Inerrancy -  We believe that the Bible is entirely true and never false in all it affirms about theology, ethics, history, and science.  Since it is a product of divine inspiration, it is unwaveringly and fully reliable (2 Sam 22:31; Psalm 19:7-11; 119:142, 144, 160; John 10:35; Rev 21:5; 22:6). All apparent “conflicts” between Scripture texts do not confound the doctrine of inerrancy, but merely betray that a solution to such seeming inconsistencies is beyond the ability or knowledge of the modern reader.  All apparent “errors” are misunderstandings or misperceptions on the part of the contemporary person rather than problems with the ancient inspired text.

 

III.  The Virgin Birth and Deity of Christ

  We believe in the full deity of the Lord Jesus Christ as well as his full unfallen humanity.  That Christ is fully divine is affirmed by the New Testament authors (John 1:1-3, 18; 10:30; 17:21-22, 24; Rom 9:5; 2 Cor 4:4; Phil 2:6-11; Col 1:15-17; Titus 2:13; Heb 1:3, 6, 8; 2 Peter 1:1; 1 John 5:20; Rev 1:7-8; 22:13), and even foreseen by the Old Testament prophets (Is 9:6; Jer 23:5-6).  It is His existence as God that allowed Him to live a sinless life as a man (Heb 4:15). The confession that Christ is indeed God has distinguished true believers from the many false religions and cults who reject this fact.


IV.  The Substitutionary Penal Atonement

  We believe that Christ’s death on the cross served as a vicarious penal atonement for the sins of the world (I John 2:2), and this atonement is particularly applied by God the Father to the elect (Romans 8:29; 1 Peter 1:1-2).  Christ appeased the full force of God’s wrath toward our sin and completely purchased our pardon from God (Heb 9:22-28). No work or merit on our part is necessary or effective in order for us to receive forgiveness and salvation (Rom 3:21-26).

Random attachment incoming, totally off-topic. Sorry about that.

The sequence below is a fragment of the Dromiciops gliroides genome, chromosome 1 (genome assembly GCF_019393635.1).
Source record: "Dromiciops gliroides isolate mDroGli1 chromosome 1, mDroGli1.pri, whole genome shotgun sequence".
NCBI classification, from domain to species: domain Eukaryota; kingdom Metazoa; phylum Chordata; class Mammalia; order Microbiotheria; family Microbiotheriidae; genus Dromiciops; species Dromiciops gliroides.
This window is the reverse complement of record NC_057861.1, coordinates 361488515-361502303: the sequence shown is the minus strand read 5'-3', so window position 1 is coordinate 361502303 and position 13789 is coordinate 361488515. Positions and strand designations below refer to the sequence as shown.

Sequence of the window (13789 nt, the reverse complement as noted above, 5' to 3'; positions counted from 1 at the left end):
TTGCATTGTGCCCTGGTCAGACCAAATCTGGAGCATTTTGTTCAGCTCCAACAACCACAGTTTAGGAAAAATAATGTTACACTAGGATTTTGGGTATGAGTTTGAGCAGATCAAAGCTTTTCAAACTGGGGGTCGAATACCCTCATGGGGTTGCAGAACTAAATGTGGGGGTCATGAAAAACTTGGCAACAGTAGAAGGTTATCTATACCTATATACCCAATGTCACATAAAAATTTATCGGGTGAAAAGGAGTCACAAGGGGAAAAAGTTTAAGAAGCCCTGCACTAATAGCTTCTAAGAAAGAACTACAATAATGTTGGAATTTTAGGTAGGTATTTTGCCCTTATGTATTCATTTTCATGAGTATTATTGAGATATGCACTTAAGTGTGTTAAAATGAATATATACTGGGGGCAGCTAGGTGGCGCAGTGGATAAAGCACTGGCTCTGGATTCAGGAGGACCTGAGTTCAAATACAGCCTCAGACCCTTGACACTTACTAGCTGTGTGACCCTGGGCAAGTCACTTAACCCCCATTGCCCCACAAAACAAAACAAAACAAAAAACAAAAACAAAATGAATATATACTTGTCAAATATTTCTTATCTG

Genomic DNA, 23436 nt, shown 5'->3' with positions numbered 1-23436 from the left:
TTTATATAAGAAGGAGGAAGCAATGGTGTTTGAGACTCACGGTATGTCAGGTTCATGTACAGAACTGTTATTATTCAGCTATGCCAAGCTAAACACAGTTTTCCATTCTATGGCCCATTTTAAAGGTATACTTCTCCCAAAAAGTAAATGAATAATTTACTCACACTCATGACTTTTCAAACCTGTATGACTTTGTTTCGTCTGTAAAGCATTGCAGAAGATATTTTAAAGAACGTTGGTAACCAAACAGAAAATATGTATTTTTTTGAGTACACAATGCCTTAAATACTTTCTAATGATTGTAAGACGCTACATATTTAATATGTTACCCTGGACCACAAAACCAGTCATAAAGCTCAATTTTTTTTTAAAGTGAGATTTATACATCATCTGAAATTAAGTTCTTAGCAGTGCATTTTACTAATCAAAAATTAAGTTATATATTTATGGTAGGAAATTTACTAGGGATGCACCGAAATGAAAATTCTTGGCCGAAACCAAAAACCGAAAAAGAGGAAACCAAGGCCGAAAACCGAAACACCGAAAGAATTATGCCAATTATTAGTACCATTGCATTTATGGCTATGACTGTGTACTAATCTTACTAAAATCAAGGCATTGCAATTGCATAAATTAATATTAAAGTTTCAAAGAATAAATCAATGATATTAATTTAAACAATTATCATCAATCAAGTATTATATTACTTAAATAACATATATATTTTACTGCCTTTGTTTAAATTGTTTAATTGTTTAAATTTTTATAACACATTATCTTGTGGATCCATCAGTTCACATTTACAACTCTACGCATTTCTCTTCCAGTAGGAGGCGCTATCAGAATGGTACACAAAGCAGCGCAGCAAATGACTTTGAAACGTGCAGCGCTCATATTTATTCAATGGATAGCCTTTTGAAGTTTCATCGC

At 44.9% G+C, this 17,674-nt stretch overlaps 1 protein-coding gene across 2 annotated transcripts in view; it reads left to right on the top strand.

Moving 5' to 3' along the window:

V.  The Literal Resurrection

  We believe that Christ was resurrected bodily and actually as a declaration of the validity and acceptability of His propitiatory sacrifice to God on our behalf (1 Cor 15:12-28; 1 Peter 1:3).  His supernatural resurrection affirms the supernatural origin of Christ, and by extension, it proves the legitimacy of all other miraculous and supernatural activity that took place during his life.


VI.  The Literal Second Return of Christ

  We believe that the return of Christ is central to the future and imminent aspects of God’s redemptive plan (Matt 24:30-31, 37-44; John 14:3, 18, 28; 1 Thess 2:19; 3:13; 4:15-17; 2 Thess 1:7-8; 2:8; Titus 2:13; 1 Peter 1:7, 13; 4:13; 5:1; Rev 19:11-16).  The fact of this imminent event has considerable relevance for present activity (see, for instance, 1 John 3:2-3).  


  In addition to these points of fundamental orthodoxy, or doctrinal beliefs, we believe that these doctrines drive our orthopraxy, or fundamental and essential activities that the church is supposed to accomplish. These non-negotiable, Biblically-mandated activities include the preaching and teaching of God's Word, encouraging the discipleship of believers, engaging in evangelism with unbelievers, refuting heresy and error, and recognizing the social implications of the Gospel, specifically a concern for the lowly, needy, and outcast.